Police Remind Public of Kuleana Hotline
The Hawai’i Police Department is reminding the public of its island-wide Kuleana Hotline, set up to allow the public to call and report warning signs that could potential lead to harm against the community.
Police are reminding the public of the hotline “in light of recent tragedies on the mainland.”
Emergency situations should always reported by calling 9-1-1, and the Kuleana Hotline is not a substitute.
The Kuleana Hotline is designed to prevent tragic events in public places, like schools, restaurants, and other locations where the community gathers.
Police say the hotline is different than Crime Stoppers, which provides citizens the opportunity to report information anonymously regarding a specific crime. The Kuleana Hotline provides an outlet to report something that has not developed into a crime but has the potential to turn disastrous if not prevented.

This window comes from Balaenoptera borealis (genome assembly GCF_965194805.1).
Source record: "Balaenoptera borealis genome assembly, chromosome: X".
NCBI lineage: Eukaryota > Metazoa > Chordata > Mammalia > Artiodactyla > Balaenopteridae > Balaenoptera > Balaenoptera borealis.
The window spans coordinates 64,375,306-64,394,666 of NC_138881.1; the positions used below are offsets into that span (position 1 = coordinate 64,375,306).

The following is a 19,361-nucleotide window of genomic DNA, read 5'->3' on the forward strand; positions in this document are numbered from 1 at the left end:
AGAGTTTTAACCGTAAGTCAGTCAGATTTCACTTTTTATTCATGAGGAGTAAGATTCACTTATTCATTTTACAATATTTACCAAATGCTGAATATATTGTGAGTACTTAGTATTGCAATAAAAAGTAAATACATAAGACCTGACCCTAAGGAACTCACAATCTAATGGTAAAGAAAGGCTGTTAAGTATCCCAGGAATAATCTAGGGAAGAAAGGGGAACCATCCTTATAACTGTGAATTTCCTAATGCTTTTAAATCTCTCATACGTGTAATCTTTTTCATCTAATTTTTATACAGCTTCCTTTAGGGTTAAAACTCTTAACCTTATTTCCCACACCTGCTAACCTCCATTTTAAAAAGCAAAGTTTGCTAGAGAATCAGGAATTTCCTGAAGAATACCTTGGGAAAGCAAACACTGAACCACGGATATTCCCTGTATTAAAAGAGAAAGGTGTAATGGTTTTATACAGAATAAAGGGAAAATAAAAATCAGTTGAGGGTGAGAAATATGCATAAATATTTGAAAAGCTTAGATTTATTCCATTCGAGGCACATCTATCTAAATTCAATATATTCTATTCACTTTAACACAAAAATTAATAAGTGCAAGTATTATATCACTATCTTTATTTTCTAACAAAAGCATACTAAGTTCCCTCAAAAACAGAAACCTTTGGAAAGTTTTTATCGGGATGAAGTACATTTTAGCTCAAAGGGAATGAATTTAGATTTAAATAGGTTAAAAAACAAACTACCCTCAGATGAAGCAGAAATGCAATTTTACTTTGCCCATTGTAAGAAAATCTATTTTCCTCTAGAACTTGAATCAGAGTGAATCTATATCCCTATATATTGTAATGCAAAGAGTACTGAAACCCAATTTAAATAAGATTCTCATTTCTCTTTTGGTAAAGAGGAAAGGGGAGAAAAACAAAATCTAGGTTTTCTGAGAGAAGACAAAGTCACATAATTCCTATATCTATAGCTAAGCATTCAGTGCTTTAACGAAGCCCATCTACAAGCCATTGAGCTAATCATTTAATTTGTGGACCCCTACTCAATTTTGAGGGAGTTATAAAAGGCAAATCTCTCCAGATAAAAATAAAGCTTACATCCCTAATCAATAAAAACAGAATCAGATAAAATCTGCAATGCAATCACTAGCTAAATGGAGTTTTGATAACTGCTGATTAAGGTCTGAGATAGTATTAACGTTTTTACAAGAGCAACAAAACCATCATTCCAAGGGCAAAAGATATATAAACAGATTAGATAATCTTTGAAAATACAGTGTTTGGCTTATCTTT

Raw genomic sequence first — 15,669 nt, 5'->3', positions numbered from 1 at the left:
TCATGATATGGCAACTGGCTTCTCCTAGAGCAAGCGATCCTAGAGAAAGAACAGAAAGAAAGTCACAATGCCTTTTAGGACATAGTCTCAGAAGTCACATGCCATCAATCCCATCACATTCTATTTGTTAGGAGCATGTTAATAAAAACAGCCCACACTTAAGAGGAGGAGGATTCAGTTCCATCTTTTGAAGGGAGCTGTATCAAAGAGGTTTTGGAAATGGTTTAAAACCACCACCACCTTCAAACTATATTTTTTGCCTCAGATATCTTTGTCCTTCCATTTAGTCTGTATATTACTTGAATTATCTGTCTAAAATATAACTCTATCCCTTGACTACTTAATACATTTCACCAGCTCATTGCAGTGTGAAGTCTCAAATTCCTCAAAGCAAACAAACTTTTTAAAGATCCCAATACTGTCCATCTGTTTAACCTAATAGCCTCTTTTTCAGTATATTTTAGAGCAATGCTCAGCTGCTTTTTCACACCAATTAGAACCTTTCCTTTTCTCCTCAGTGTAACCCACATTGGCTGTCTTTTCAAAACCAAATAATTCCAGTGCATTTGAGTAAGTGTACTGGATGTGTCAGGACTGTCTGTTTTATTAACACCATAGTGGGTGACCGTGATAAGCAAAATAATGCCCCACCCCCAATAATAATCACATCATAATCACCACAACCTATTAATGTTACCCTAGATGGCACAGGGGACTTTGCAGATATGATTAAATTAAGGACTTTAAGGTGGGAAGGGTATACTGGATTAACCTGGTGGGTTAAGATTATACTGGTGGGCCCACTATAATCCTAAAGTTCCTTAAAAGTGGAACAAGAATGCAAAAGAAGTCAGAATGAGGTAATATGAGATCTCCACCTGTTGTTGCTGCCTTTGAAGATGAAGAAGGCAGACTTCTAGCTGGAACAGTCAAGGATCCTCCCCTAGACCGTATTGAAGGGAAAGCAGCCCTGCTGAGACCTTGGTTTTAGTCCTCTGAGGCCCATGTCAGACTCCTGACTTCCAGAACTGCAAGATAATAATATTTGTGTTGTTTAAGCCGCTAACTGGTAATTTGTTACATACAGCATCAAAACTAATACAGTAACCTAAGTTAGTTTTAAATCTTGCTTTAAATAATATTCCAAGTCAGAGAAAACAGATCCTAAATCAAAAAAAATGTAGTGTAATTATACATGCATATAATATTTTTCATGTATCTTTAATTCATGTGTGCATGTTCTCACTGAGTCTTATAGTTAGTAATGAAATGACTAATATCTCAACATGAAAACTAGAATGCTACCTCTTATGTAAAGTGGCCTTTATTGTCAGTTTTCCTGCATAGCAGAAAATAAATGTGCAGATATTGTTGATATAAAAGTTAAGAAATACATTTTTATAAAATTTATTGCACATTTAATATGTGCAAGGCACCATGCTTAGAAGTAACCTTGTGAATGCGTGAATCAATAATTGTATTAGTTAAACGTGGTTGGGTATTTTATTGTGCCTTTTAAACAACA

”Many tragedies committed by individuals or organized groups have been preceded by warning signs. We as a community are responsible for notifying the police if we see or hear anything that has the potential to turn into a malicious act,” HPD said in a release.
Examples for proper use of the Kuleana Hotline are below:
- If you read a post on a social networking site about a person interested in purchasing a firearm and the person signals intent to cause harm with that weapon;
- If you witness suspicious activity around public buildings, utility companies or bridges;.
- If you see something or someone’s behavior that may seem innocuous but gives you a “funny feeling” in your stomach that something is “just not right.”
The Kuleana Hotline is 961-2219.
Callers may not reach a person, and instead be asked to leave a voice mail message, since the hotline is not manned around the clock.
The line does not have caller ID and those who do not wish to be called back should leave enough details for police to follow up on the lead.
”’Kuleana”’is the Hawaiian word for responsibility. The significance of the hotline’s name is that we are all neighbors living on this island together, and we are all responsible for preventing acts of terror or mass injury,” said HPD.